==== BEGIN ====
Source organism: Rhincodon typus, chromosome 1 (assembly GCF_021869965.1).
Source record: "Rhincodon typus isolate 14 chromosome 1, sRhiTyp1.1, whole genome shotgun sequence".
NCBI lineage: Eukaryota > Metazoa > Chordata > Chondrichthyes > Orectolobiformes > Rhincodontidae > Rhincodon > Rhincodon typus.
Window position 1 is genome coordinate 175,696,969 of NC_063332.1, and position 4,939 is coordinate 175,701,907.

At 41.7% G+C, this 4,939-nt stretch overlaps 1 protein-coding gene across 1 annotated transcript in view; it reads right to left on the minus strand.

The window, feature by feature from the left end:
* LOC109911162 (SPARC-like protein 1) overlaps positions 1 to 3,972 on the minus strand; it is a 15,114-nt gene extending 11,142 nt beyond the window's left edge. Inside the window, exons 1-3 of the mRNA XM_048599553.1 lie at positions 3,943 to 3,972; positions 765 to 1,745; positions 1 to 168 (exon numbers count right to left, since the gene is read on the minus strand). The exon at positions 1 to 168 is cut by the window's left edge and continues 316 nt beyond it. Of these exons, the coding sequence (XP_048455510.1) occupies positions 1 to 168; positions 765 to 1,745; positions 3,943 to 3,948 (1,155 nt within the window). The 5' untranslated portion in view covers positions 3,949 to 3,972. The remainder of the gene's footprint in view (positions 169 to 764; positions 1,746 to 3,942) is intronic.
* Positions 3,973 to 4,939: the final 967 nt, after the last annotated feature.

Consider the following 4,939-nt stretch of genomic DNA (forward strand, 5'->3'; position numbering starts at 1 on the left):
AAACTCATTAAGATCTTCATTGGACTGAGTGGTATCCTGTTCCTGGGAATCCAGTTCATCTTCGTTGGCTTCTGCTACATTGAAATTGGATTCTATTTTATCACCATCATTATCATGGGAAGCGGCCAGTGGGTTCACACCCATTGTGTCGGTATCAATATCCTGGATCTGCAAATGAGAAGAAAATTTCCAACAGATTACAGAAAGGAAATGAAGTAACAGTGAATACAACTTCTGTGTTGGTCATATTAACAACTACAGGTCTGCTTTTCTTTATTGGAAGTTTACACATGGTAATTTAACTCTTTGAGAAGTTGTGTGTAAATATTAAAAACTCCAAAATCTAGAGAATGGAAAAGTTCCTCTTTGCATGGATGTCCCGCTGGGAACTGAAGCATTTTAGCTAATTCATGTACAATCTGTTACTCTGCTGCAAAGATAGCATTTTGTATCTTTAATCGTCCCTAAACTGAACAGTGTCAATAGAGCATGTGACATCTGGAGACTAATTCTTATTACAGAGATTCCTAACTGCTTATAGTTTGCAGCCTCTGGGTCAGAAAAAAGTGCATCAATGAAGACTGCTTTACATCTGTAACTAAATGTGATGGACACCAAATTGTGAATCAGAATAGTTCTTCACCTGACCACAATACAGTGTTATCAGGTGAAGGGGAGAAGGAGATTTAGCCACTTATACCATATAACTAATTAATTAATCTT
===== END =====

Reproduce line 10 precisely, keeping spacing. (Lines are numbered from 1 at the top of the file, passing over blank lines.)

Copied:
AAACTCATTAAGATCTTCATTGGACTGAGTGGTATCCTGTTCCTGGGAATCCAGTTCATCTTCGTTGGCTTCTGCTACATTGAAATTGGATTCTATTTTATCACCATCATTATCATGGGAAGCGGCCAGTGGGTTCACACCCATTGTGTCGGTATCAATATCCTGGATCTGCAAATGAGAAGAAAATTTCCAACAGATTACAGAAAGGAAATGAAGTAACAGTGAATACAACTTCTGTGTTGGTCATATTAACAACTACAGGTCTGCTTTTCTTTATTGGAAGTTTACACATGGTAATTTAACTCTTTGAGAAGTTGTGTGTAAATATTAAAAACTCCAAAATCTAGAGAATGGAAAAGTTCCTCTTTGCATGGATGTCCCGCTGGGAACTGAAGCATTTTAGCTAATTCATGTACAATCTGTTACTCTGCTGCAAAGATAGCATTTTGTATCTTTAATCGTCCCTAAACTGAACAGTGTCAATAGAGCATGTGACATCTGGAGACTAATTCTTATTACAGAGATTCCTAACTGCTTATAGTTTGCAGCCTCTGGGTCAGAAAAAAGTGCATCAATGAAGACTGCTTTACATCTGTAACTAAATGTGATGGACACCAAATTGTGAATCAGAATAGTTCTTCACCTGACCACAATACAGTGTTATCAGGTGAAGGGGAGAAGGAGATTTAGCCACTTATACCATATAACTAATTAATTAATCTT